WASHINGTON — The economy continued its rebound in January and February, as businesses across the country reported growth in key sectors, including apparel, the Federal Reserve reported Wednesday.

In the Beige Book — the Fed’s snapshot of national economic activity based on reports from its 12 regional banks — retail sales, including winter and spring apparel, were reported as strong.

Spring apparel sales were strong in New York, Philadelphia, Cleveland, Richmond, Atlanta, St. Louis and Kansas City, while jewelry sales were brisk in Atlanta and St. Louis, the Fed said.

Meanwhile, sales of electronics, appliances and home furnishings were relatively strong in Cleveland, Richmond, Atlanta, St. Louis and Kansas City.

“Stores were still receiving spring merchandise, but retailers were generally maintaining conservative inventory plans,” the Fed said.

Initial spring apparel sales were “robust,” according to retailers in the New York district. Upscale chains outperformed discounters, but not by much, while sales in discretionary categories were relatively strong in New York.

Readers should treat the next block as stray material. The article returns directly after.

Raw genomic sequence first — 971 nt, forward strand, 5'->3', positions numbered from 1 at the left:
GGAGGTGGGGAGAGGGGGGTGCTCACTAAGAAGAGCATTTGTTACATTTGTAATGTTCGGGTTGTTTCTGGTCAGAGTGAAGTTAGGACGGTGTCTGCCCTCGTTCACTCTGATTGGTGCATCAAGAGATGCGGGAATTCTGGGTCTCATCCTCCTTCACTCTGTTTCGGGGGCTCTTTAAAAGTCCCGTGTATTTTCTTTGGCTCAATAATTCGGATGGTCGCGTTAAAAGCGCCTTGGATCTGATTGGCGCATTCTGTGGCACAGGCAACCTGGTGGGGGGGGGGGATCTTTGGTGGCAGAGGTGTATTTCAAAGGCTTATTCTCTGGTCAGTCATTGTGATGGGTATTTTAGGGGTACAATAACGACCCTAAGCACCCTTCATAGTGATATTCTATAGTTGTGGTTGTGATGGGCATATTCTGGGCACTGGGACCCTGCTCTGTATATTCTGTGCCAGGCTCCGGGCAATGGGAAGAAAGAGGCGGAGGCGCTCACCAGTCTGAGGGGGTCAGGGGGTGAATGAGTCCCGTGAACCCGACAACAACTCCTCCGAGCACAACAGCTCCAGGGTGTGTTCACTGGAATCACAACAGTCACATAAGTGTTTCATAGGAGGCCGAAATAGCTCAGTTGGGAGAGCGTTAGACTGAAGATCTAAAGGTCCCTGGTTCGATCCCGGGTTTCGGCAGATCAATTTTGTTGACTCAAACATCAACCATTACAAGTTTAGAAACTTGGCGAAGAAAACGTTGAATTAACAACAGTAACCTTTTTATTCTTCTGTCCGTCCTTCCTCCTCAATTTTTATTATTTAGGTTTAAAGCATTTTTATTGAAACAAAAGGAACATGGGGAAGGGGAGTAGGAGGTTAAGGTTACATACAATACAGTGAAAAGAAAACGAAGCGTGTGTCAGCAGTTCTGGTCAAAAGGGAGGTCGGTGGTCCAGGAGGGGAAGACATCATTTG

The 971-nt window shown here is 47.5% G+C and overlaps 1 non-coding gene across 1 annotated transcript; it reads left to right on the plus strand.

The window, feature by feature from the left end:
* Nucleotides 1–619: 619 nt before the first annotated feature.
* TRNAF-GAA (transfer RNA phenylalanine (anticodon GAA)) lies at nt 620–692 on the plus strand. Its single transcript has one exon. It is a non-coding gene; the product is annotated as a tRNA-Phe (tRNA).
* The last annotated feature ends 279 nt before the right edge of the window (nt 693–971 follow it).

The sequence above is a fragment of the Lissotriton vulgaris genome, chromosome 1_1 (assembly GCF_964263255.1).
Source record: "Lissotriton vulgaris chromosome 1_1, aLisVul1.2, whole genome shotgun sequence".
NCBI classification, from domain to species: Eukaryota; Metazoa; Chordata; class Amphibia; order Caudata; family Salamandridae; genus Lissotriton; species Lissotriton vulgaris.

Despite the unusually cold and snowy winter, most retailers said stores fared well and weather was not a factor. Wintry weather in late January also helped stores in the Philadelphia area.

“A brief spell of cold weather in late January helped stores move out winter apparel and warming temperatures later in February boosted sales of spring clothing,” the Fed reported.

Retail sales grew moderately in Richmond despite periods of snowy weather. Electronics and spring apparel “sold briskly and shoppers who redeemed gift cards typically spent more than the card amount.”

Meanwhile, jewelry, personal and home electronics, laptops, decorative items, seasonal items, toys and furniture were strong sellers in the St. Louis district, while computer hardware and software, home furnishings, lawn and garden items, home audio equipment and apparel “were moving more slowly,” according to the Beige Book.

Minneapolis-based malls and retailers reported strong sales gains across the board, with one retailer claiming same-store sales were 5 percent higher. Traffic at malls in Montana and Minneapolis was up 4 to 7 percent.

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